Statement from Chris Skinner

This meadow embodies all seven special qualities of the National Park.

It is as much a part of our cultural heritage as an old barn or a windmill. It makes a distinctive contribution to our sense of place, preserving the rural, agricultural character of our surroundings.

According to the recent Sustainability Appraisal, The meadow is sited within one of the most tranquil areas in the Park. It has an important separation function between two villages; preserving their distinct identities.

A highly visible component in the landscape, it can be seen for miles; developing the meadow will certainly spoil “inspirational landscapes “ and “breathtaking views”.

97% of our flower-rich hay meadows have disappeared from the UK within living memory. How will people understand and enjoy the special qualities of this meadow if it has gone? Destruction of this scarce cultural and wildlife resource is in conflict with Purpose 1 and 2 of the National Park.

This is a Major Development. As such it should be refused in a National Park unless there are exceptional circumstances in the public interest. There are none here.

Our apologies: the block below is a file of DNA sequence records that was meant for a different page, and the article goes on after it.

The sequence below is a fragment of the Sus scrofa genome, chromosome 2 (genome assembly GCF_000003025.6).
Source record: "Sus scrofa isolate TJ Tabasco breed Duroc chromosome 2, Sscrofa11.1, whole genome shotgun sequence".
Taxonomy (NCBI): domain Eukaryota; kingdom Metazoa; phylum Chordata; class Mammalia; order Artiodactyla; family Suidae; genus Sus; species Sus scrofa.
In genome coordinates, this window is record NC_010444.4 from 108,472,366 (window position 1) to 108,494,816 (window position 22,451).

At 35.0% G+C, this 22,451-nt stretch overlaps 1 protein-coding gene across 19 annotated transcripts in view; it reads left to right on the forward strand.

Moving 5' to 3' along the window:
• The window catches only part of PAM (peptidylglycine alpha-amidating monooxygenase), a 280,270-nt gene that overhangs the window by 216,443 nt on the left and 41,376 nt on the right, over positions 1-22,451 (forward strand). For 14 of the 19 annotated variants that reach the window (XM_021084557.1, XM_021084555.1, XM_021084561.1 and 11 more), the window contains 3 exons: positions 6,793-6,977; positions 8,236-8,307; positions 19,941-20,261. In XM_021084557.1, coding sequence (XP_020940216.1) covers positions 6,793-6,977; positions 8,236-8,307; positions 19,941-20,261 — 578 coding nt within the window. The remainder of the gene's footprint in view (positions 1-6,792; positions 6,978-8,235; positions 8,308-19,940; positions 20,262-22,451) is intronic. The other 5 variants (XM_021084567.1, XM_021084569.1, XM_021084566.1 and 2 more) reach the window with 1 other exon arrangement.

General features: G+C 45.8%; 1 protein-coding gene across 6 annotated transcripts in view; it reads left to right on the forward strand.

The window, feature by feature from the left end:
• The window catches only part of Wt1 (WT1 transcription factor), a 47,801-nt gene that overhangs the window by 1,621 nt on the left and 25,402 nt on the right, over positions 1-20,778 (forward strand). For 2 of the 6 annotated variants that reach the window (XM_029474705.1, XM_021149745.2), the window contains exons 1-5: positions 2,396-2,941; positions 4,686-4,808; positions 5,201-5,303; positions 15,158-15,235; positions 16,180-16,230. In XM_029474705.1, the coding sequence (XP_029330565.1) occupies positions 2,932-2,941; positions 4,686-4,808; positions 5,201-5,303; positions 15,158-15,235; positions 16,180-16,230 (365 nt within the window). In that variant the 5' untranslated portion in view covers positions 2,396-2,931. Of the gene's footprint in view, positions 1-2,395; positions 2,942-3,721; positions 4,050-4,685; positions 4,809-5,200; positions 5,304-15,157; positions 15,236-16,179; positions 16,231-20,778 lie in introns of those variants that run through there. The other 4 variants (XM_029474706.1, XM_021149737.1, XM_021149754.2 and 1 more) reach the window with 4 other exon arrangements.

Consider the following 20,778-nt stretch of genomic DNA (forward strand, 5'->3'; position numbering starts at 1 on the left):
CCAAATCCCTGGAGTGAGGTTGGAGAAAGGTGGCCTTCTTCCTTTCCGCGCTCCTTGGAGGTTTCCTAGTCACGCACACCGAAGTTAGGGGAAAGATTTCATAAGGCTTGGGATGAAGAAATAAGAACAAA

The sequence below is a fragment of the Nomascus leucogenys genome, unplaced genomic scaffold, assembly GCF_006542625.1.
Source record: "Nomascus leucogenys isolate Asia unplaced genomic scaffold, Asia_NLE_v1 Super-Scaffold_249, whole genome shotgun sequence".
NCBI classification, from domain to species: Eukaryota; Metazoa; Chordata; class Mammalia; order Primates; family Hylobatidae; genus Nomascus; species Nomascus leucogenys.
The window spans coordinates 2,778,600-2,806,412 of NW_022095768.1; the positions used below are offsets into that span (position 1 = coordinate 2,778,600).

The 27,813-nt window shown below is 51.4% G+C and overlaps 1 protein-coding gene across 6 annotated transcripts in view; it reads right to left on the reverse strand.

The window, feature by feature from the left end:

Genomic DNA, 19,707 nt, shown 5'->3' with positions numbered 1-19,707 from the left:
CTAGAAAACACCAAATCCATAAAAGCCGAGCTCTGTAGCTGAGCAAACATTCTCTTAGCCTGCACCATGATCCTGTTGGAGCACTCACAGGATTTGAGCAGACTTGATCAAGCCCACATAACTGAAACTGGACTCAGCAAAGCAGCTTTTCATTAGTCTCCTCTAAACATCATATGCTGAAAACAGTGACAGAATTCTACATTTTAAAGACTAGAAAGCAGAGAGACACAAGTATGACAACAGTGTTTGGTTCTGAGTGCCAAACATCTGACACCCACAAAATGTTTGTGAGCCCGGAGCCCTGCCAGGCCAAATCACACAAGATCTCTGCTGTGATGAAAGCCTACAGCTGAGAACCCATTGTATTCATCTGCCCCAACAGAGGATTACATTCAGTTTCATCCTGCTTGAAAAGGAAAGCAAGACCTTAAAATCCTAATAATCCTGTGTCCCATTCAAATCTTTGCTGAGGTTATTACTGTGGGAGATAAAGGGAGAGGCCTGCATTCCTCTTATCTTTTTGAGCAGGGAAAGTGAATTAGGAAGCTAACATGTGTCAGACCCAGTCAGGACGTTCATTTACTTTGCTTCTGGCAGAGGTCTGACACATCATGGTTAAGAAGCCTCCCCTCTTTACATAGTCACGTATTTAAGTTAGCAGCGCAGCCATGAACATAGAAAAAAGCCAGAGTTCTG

Of all the villages within the National Park, Coldwaltham has been assessed by The Hierarchy Study as one of its least sustainable settlements.  Yet: It has the largest housing allocation (40) of all the rural villages in East and West Sussex. The village population will increase by nearly 11%.

Coldwaltham has by far the largest land allocation in the Park;  The whole meadow will be destroyed, with roughly half of it going for housing, the other half for car parking and open space. Why do we need any open space on the edge of the Arun Valley, with all its footpaths?

Because the housing plot is so large, each house will have on average 1/4 acre per plot, one of the lowest housing densities in the Park. Why is so much land needed for this?

This is not a balanced, proportional allocation. It is unfair and it is not in the public interest to proceed with it.

Since the original allocation was withdrawn, the plot has moved within the meadow; it has doubled, then quadrupled in size and the houses have increased from 20 to 40. None of this has been subject to a Regulation 18 consultation.

The Parish Council’s objection to the current proposal, which surfaced on 2 June, was acknowledged, but ignored, with the remark that there would be plenty of time for comment in September.

The National Park has failed in its duty to conduct appropriate stakeholder consultations. We are not opposed to development, but there are other sites in the village that are more suitable.

We urge that this site be removed from the emerging Local Plan to enable an adequate and fair consultation about the issues outlined above.

 

Chris Skinner

Coldwaltham Meadow Conservation Group

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